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Pi Speakers, A History of The Show | Lone Star Audio Fest 2019










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DALLAS (PTA) — Based on the horn-loaded studio monitors of yore, Wayne Parham’s company Pi Speakers take that traditional voicing and liven it up, along with the addition dual-flanking subwoofers, the system really turns up the fun levels. Wayne’s room sounds great, but also embodies the spirit of the show. Definitely a must “sit down, have a beer, and hang out all afternoon” type of room.

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The Story

The history of the Lone Star Audio Fest can be found in Wayne Parham’s exhibit room. It goes like this — back in 2001 a fella by the name of Mike Baker started a small audio show in Lima, Ohio. That show sprung out of the audiophile message-boards of early days of the internet. The genesis of the show was the people in these forums discussing the tube amplifiers and speakers themselves were building. Attending or even thinking about showing at commercial expos like CES, was out of the question. Pi Speakers’ Wayne Parham was an attending member of those early shows, and considering like most of the exhibitors at this small Texas show, building hi-fi equipment is more hobby than industry. Eventually Wayne Parham started his own forum where a handful of small DIY manufacturers began posting about and sometimes selling kits to interested and handy DIY builders. Wayne at the time was living in Tulsa, Oklahoma and decided it was time to start a show of his own, much closer to home. With fellow DIY’er Norman Tracy, Wayne started the small DIY show that would later change venues and become the Lone Star Audio Fest back in 2005. Over the years the show has been confronted with the urge to grow and become more commercial, but the founders stay solid in their position to keep the show as humble and nearly cost free to attend and exhibit. The small DIY’er is their prime focus. The Dallas show is organized by the attendees and their sweat equity is the main ingredient of their proverbial stone soup.

Now to Wayne’s other baby, the Pi Speakers. When he developed the Four Pi loudspeaker, his goal was to create a studio quality monitor with pro-sound components. Products like this from JBL and Klipsch others already existed, but to Wayne’s ears were a little too harsh sounding. The Pi Speakers are smooth, but built for precision. Utilizing high-efficiency drivers, and in recent years the addition of flanking Three Pi Subwoofers to augment the low-end in stereo.

The Four Pi is two-way horn loudspeaker, with large 15-inch woofers, a compression horn tweeter, and a front facing port. Power handling is a ridiculous 600 watts per channel, but that need not be called for as they are also extremely efficient at 98db sensitivity. Capable of playing down to 40hz and at volumes up to 123db, one might wonder how on earth we’ve come to this point of audio madness but that’s an existential question equally compounded by the sometimes enormous costs of the hobby. Leave those questions for the shrink.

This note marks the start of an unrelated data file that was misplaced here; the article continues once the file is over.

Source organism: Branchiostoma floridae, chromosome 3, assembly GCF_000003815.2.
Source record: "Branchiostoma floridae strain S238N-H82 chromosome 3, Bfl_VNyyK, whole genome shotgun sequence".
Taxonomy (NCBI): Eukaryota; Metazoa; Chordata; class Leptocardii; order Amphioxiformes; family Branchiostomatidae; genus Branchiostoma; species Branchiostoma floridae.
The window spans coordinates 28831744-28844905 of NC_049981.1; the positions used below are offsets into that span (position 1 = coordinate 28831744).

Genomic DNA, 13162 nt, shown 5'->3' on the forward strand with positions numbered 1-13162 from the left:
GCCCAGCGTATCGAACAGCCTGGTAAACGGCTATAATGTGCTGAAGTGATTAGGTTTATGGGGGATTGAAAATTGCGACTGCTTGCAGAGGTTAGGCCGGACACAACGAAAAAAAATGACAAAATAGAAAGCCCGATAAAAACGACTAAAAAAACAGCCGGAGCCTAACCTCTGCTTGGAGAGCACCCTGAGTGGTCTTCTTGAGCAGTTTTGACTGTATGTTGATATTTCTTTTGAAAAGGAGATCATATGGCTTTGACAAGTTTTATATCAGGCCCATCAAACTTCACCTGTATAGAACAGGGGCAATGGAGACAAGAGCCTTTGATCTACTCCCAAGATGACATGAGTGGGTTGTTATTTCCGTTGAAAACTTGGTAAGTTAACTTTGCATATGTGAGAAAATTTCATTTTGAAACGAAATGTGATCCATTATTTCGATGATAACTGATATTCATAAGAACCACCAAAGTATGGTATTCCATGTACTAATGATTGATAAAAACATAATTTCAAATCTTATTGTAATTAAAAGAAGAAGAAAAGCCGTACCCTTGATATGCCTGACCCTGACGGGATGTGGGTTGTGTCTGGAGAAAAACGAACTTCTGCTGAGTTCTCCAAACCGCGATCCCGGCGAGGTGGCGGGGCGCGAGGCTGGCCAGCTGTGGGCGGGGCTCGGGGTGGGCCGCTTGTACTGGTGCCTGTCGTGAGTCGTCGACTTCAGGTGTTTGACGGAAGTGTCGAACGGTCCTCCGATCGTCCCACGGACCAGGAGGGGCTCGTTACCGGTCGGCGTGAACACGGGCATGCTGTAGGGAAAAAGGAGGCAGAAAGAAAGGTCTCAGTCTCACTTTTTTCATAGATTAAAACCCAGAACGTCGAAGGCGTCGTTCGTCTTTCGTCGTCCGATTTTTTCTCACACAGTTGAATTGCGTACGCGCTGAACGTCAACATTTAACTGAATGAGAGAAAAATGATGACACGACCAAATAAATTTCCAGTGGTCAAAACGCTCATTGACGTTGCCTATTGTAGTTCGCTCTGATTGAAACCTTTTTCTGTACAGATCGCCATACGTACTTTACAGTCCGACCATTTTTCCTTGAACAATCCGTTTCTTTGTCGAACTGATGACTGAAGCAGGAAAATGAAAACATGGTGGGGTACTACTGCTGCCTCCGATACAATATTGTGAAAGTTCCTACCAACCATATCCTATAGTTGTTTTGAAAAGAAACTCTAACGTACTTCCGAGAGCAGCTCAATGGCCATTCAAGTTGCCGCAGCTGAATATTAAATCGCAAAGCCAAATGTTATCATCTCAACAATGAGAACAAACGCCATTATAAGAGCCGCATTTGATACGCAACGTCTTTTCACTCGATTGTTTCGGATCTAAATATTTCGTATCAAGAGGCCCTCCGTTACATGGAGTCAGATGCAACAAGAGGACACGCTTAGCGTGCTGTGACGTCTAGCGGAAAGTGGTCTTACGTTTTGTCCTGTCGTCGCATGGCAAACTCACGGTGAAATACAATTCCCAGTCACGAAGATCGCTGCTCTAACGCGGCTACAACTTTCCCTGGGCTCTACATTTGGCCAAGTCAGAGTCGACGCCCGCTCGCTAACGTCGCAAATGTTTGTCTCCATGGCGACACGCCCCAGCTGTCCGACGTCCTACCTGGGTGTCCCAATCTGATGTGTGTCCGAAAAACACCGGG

The Three Pi Subwoofer is a true high-fidelity subwoofer. It uses a single 12” subwoofer driver in a ported cabinet. Dimensions of this perfect cube are 20” all around. Power is relegated to outboard amplification only — that is unless you were to build one in yourself. If so, do try to keep the power to under 400 watts. The recommended use of the subwoofers is in a pair, with each subwoofer on the outside flanks of the main loudspeakers. The best placement for them is below (as the monitors need stands), beside, and behind the mains. To achieve the best blending, these subwoofers are made to smoothly up to 300hz, which is far higher than needed or will likely find themselves in the duty of, but the capability is there to easily pair with the all of the Pi Speakers models.

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The Sound

Sounding more like a single pair of speakers than a 2.2 system, the Pi Speakers and Subs did impress. The smooth top-end and less than shouty mid-range I was promised was quickly delivered. The bass integrated smoothly with the transitions from thunder, to rumble, to bass tones. More importantly, these loudspeakers were a lot of fun to listen to. Detail and flavor abound with the larger than life sonic picture.

The System

Pi Speakers

– Four Pi Loudspeaker – starting at $1,000 pr (or $400 for the kit version)

– Three Pi Subwoofer – starting at $500 ea (or $150 for the kit version)

Audio Note

– Tube Integrated










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